In democratic societies, investigative journalism holds government and private institutions accountable to the public. From firings and resignations to changes in budgets and laws, the impact of this reporting can be significantbut so too are the costs. As newspapers confront shrinking subscriptions and advertising revenue, who is footing the bill for journalists to carry out their essential work? Democracy’s Detectives puts investigative journalism under a magnifying glass to clarify the challenges and opportunities facing news organizations today. Drawing on a painstakingly assembled data set of thousands of investigations by U.S. journalists, James T. Hamilton deploys economic theories of markets and incentives to reach conclusions about the types of investigative stories that get prioritized and funded.
Hamilton chronicles a remarkable record of investigative journalism’s real-world impact, showing how a single dollar invested in a story can generate hundreds of dollars in social benefits. An in-depth case study of Pulitzer Prize–winning reporter Pat Stith of The News and Observer in Raleigh, NC, who pursued over 150 investigations that led to the passage of dozens of state laws, illustrates the wide-ranging impact one intrepid journalist can have. Important stories are going untold as news outlets increasingly shy away from the expense of watchdog reporting, Hamilton warns, but technology may hold an answer. Computational journalismmaking novel use of digital records and data-mining algorithmspromises to lower the costs of discovering stories and increase demand among readers.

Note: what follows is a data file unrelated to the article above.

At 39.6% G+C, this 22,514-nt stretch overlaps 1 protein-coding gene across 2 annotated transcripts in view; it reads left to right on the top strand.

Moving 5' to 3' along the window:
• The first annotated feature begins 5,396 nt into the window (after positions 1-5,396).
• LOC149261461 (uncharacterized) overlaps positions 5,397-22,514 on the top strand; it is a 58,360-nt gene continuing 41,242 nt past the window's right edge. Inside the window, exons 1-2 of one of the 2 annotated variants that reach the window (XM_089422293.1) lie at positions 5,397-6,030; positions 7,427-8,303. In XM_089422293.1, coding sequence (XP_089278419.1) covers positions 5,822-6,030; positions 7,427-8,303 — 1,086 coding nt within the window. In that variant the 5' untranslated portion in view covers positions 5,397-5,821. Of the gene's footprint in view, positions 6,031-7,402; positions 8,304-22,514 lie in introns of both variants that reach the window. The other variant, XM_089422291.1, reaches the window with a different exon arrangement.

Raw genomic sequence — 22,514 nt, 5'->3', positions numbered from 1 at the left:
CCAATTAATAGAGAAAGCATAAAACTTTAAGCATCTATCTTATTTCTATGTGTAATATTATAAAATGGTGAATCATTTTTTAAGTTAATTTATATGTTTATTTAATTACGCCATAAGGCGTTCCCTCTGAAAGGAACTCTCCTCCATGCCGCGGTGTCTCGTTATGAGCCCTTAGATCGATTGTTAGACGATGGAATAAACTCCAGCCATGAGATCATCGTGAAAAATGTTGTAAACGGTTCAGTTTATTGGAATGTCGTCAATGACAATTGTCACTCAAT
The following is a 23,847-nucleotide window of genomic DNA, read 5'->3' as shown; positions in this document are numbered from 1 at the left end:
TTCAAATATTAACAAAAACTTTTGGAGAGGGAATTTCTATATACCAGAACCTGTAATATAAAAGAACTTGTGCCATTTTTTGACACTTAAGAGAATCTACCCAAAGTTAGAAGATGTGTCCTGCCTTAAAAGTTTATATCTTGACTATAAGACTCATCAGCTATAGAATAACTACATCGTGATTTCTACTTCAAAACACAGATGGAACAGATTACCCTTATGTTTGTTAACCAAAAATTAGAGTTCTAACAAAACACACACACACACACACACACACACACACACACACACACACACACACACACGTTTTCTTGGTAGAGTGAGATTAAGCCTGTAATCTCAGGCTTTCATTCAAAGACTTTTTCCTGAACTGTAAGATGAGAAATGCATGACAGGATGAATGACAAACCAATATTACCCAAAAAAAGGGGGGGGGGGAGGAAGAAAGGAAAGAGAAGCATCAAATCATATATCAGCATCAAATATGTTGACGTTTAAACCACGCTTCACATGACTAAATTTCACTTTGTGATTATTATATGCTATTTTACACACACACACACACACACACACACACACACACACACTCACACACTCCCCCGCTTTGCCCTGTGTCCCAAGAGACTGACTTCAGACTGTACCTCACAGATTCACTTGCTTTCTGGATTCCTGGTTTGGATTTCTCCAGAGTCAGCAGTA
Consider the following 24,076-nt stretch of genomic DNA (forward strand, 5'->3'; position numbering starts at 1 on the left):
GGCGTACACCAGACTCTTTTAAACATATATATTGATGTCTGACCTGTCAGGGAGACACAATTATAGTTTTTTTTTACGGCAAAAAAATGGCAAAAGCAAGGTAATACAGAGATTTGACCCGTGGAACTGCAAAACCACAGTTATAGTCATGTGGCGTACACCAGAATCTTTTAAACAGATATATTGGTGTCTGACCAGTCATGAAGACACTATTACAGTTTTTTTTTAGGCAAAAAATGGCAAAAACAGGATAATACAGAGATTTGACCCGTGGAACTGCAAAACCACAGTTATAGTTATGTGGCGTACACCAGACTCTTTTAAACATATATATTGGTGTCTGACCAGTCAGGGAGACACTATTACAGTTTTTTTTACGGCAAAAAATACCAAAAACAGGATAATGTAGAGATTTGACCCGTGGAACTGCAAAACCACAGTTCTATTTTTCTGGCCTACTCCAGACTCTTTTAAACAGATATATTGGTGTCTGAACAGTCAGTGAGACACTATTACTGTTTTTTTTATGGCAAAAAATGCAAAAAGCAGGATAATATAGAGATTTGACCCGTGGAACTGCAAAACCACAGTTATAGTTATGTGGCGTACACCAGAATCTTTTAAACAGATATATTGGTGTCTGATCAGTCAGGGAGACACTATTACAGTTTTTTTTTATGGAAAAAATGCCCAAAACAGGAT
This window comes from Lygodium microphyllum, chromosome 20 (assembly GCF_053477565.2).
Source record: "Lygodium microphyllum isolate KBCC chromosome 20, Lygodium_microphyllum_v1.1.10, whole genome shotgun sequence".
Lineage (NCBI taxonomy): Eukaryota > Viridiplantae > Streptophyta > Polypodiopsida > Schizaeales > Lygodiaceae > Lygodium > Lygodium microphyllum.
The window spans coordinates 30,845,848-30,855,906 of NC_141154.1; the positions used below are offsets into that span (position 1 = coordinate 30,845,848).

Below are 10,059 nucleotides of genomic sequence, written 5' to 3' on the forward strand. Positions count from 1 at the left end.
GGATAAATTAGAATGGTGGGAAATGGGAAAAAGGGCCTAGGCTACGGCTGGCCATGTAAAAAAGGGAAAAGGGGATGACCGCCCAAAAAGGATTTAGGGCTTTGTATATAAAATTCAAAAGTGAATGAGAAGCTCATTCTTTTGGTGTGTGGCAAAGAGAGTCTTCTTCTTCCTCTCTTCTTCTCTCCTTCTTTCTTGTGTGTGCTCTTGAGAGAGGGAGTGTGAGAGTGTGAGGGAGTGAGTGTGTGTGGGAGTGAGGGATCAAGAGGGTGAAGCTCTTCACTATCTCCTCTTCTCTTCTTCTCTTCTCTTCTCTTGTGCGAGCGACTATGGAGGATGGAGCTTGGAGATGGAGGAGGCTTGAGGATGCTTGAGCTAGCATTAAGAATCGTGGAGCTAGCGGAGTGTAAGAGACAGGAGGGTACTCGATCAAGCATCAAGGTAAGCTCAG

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About the Author
James T. Hamilton is Hearst Professor of Communication at Stanford University.
Table of Contents
List of Tables ix
1 Economic Theories of Investigative Reporting 12
2 Detectives, Muckrakers, and Watchdogs 34
3 What's the Story? 59
4 What's the Impact? 82
5 How Is It Produced? 136
6 How Is It Supported? 179
7 A Single Investigative Reporter 208
8 Accountability and Algorithms 279